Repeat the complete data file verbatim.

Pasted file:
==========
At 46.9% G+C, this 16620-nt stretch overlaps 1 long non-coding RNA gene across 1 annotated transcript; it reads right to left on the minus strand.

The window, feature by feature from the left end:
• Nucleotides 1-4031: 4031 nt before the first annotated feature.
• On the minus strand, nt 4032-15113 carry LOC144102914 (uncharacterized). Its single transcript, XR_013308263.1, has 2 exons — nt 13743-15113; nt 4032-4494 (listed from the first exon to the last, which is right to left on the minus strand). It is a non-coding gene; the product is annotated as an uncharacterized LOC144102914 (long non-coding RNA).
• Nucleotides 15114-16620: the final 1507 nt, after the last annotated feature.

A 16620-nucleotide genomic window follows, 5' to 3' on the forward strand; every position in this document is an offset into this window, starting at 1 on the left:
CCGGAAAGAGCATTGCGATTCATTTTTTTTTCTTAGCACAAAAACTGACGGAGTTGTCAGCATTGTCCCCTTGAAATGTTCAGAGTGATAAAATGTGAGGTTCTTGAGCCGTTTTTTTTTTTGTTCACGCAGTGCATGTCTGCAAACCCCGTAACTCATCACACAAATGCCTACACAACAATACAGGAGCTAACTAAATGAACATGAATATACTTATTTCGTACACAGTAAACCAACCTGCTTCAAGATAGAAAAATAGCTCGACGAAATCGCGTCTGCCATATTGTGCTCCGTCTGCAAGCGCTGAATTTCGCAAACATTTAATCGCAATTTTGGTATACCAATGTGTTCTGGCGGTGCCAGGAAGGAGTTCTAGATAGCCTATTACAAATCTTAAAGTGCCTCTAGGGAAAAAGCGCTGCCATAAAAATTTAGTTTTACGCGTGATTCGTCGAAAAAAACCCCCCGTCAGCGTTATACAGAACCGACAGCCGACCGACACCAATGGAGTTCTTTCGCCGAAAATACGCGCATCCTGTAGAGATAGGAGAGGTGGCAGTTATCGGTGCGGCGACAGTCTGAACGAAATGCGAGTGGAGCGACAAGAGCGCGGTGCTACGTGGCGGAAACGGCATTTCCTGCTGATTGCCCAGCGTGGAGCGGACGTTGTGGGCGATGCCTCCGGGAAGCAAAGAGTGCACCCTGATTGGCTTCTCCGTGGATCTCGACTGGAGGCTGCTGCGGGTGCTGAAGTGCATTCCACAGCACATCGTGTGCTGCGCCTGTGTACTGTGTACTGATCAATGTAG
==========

At 46.9% G+C, this 16620-nt stretch overlaps 1 long non-coding RNA gene across 1 annotated transcript; it reads right to left on the minus strand.

The window, feature by feature from the left end:
• Nucleotides 1-4031: 4031 nt before the first annotated feature.
• On the minus strand, nt 4032-15113 carry LOC144102914 (uncharacterized). Its single transcript, XR_013308263.1, has 2 exons — nt 13743-15113; nt 4032-4494 (listed from the first exon to the last, which is right to left on the minus strand). It is a non-coding gene; the product is annotated as an uncharacterized LOC144102914 (long non-coding RNA).
• Nucleotides 15114-16620: the final 1507 nt, after the last annotated feature.

A 16620-nucleotide genomic window follows, 5' to 3' on the forward strand; every position in this document is an offset into this window, starting at 1 on the left:
CCGGAAAGAGCATTGCGATTCATTTTTTTTTCTTAGCACAAAAACTGACGGAGTTGTCAGCATTGTCCCCTTGAAATGTTCAGAGTGATAAAATGTGAGGTTCTTGAGCCGTTTTTTTTTTTGTTCACGCAGTGCATGTCTGCAAACCCCGTAACTCATCACACAAATGCCTACACAACAATACAGGAGCTAACTAAATGAACATGAATATACTTATTTCGTACACAGTAAACCAACCTGCTTCAAGATAGAAAAATAGCTCGACGAAATCGCGTCTGCCATATTGTGCTCCGTCTGCAAGCGCTGAATTTCGCAAACATTTAATCGCAATTTTGGTATACCAATGTGTTCTGGCGGTGCCAGGAAGGAGTTCTAGATAGCCTATTACAAATCTTAAAGTGCCTCTAGGGAAAAAGCGCTGCCATAAAAATTTAGTTTTACGCGTGATTCGTCGAAAAAAACCCCCCGTCAGCGTTATACAGAACCGACAGCCGACCGACACCAATGGAGTTCTTTCGCCGAAAATACGCGCATCCTGTAGAGATAGGAGAGGTGGCAGTTATCGGTGCGGCGACAGTCTGAACGAAATGCGAGTGGAGCGACAAGAGCGCGGTGCTACGTGGCGGAAACGGCATTTCCTGCTGATTGCCCAGCGTGGAGCGGACGTTGTGGGCGATGCCTCCGGGAAGCAAAGAGTGCACCCTGATTGGCTTCTCCGTGGATCTCGACTGGAGGCTGCTGCGGGTGCTGAAGTGCATTCCACAGCACATCGTGTGCTGCGCCTGTGTACTGTGTACTGATCAATGTAG